#183 (tie) – Listen to Britain (1942), dir. Humphrey Jennings & Stewart McAllister

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This ain’t no party. A British soldier keeps watch in Listen to Britain, a documentary of daily life in Britain after the Blitz that eschews traditional narrative structure to let the juxtaposition of images and overlapping sounds produce a larger, unscripted portrait of a nation in the grip of war.

There’s more than one way to fight a war. With World War II raging across Europe and Britain having been bombed on a daily basis, it wasn’t enough to fight the enemy, you had to boost the morale of the masses and connect with and encourage your allies. To this end, propaganda films were made in great numbers by every side in the conflict, and one of the most prolific British propaganda filmmakers of the Second World War was Humphrey Jennings. Jennings realized that overt propaganda often went down poorly with British viewers, as the people rejected transparent manipulation. So for Listen to Britain (1942) he and co-director Stewart McAllister tried a different tack — no narration, no dialogue — just the sights and sounds of Britain at war. The documentary format of the short film juxtaposes a number of musical performances (dance halls, church recitals, a pair of crooners, etc.) around domestic, industrial, and military scenes from everyday life in Britain. Classical music might give way to the sounds of a tank factory, and the images generally suggest a thriving nation bearing the deadly inconvenience of an armed conflict. The film’s experimental construction and lack of an overt message drew concern from powers that be that the theatergoers of Allied nations just wouldn’t get it, but Listen to Britain proved a rousing success at home and overseas. (19 min.) Continue reading

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#90 (tie) – Partie de Campagne (1936), dir. Jean Renoir

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Upswings & downpours. Young innocent Henriette attracts the attention of the locals (and grips the camera’s eye) as she exuberantly takes to a swing set in Jean Renoir’s Partie de Campagne — a short film in which it is the provincials who teach the city folk a thing or two about being jaded.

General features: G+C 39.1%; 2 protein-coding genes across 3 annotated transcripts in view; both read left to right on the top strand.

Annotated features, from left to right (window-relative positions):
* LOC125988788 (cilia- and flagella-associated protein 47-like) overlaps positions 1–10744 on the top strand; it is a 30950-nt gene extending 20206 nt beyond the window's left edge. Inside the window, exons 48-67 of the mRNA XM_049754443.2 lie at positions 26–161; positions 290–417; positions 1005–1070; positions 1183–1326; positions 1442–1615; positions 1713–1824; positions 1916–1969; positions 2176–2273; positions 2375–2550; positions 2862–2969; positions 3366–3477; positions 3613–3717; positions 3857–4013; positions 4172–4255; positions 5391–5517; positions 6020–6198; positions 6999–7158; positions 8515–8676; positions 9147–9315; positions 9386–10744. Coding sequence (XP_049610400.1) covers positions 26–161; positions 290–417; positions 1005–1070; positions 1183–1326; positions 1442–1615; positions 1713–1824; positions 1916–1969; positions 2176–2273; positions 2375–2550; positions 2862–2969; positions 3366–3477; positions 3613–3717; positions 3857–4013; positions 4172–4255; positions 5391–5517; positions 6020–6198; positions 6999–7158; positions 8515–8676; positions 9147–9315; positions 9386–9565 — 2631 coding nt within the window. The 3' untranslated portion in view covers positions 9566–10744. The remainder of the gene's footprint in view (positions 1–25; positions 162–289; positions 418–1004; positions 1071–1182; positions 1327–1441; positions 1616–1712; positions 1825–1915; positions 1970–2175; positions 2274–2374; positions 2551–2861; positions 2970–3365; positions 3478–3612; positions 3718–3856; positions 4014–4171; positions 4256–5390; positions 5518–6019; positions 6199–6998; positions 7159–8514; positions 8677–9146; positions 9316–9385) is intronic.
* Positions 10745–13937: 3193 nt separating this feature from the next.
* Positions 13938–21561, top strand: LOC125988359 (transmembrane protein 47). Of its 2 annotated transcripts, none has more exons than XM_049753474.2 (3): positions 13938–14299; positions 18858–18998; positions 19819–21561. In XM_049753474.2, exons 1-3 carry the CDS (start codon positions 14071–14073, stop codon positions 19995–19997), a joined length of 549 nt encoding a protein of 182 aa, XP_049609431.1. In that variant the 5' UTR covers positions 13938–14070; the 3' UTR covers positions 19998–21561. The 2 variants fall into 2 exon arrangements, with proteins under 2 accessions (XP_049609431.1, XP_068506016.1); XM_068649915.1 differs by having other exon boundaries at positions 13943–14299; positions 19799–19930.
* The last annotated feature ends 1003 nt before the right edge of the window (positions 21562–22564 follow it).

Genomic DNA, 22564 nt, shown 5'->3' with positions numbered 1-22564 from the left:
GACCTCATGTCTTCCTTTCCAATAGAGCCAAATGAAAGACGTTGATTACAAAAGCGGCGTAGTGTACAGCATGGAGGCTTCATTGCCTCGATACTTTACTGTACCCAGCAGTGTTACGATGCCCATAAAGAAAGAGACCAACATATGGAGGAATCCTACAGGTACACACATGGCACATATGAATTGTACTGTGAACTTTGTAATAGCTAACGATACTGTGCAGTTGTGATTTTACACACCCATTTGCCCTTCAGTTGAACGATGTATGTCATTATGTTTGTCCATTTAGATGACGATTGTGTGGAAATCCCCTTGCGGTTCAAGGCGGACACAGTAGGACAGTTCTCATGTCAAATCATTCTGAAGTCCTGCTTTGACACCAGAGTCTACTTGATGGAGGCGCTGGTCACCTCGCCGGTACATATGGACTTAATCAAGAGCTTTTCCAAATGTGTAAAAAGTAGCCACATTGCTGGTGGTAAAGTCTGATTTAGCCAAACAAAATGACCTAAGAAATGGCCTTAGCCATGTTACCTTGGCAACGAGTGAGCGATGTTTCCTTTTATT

It’s a lovely day for a picnic, but the weather is liable to turn. Partie de campagne (A Day in the Country, 1936) marks the earliest Sight & Sound entry by renowned French filmmaker Jean Renoir, and strangely enough it is a film he never actually finished. Edited together by friends after World War II, the short film follows a family of Parisians as they spend a day out in the countryside sometime in the 1860s. A pair of local men take notice of the Dufour family, and decide to make a play for the attractive daughter, Henriette (and perhaps her mother too). While the know-it-all father and Henriette’s hapless fiancé do a bit of fishing, the women go off on a boating trip with the two men. Before long, the journey down the river turns amorous, until a storm intrudes. Comical and romantic, but pained and ambiguous, Partie de campagne is a deceptive film that manages to pack a whole lot into its brief running time. Renoir would go on to make fuller, grander statements about the human condition — notably list film #4 The Rules of the Game (1939) — but his humanity (and cynicism) are on full display in this beautiful, if incomplete, teaser. (40 min.) Continue reading

#93 (tie) – Un Chien Andalou (1929), dir. Luis Buñuel

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Au printemps…. About one second after this frame you realize you’re in for a very different experience with Un Chien Andalou.

In 1929 few had heard of Luis Buñuel or Salvador Dalí, two young Spanish artists living in Paris. If you know Dalí’s paintings, then you know his penchant for the absurd and tapping into the stranger depths of the subconscious. But before he gained renown as a painter, Dalí broke into the Surrealist art circle of Paris by creating this short film with Buñuel, who made his directorial debut with Un Chien Andalou. The film abandons all narrative convention to create a story (or more accurately a sequence of events and images) that takes its internal logic (or lack thereof) from dreams. Even the title of the film, which translates to An Andalusian Dog, has no connection to the events and imagery of the movie. The intent of the film, according to Buñuel, was to shock and confuse audiences. The director claimed that he filled his pockets with rocks during the first screening in case he had to defend himself against the audience. He was disappointed when they liked the movie. Oh, and for you connoisseurs of excellent music, Un Chien Andalou is the inspiration for the Pixies’ song “Debaser”. (16 min.) Continue reading

#171 (tie) – A Trip to the Moon (1902), dir. Georges Méliès

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That’s gotta hurt! One of the most famous images in the history of cinema also happens to come from one of the medium’s earliest triumphs, the 1902 science fiction romp A Trip to the Moon.

We will be bouncing around a lot in this blog, but we plan to generally present the Sight & Sound 250 roughly in the order in which they were produced. So without further ado, we present the oldest film on the critics’ list, the 1902 science fiction classic A Trip to the Moon (Le voyage danse la lune). French filmmaker George Méliès was a magician and one of the first directors to really exploit the possibilities of special effects and fantastical narratives. This short film draws from Jules Verne and H.G. Wells to tell the story of a group of surprisingly medieval scientists using a cannon to fire themselves to the moon. There they encounter a race of moon men and things get kind of crazy. The copy we watched was the hand-coloured version of the film and featured a score by the French ambient duo Air. (13 min.) Continue reading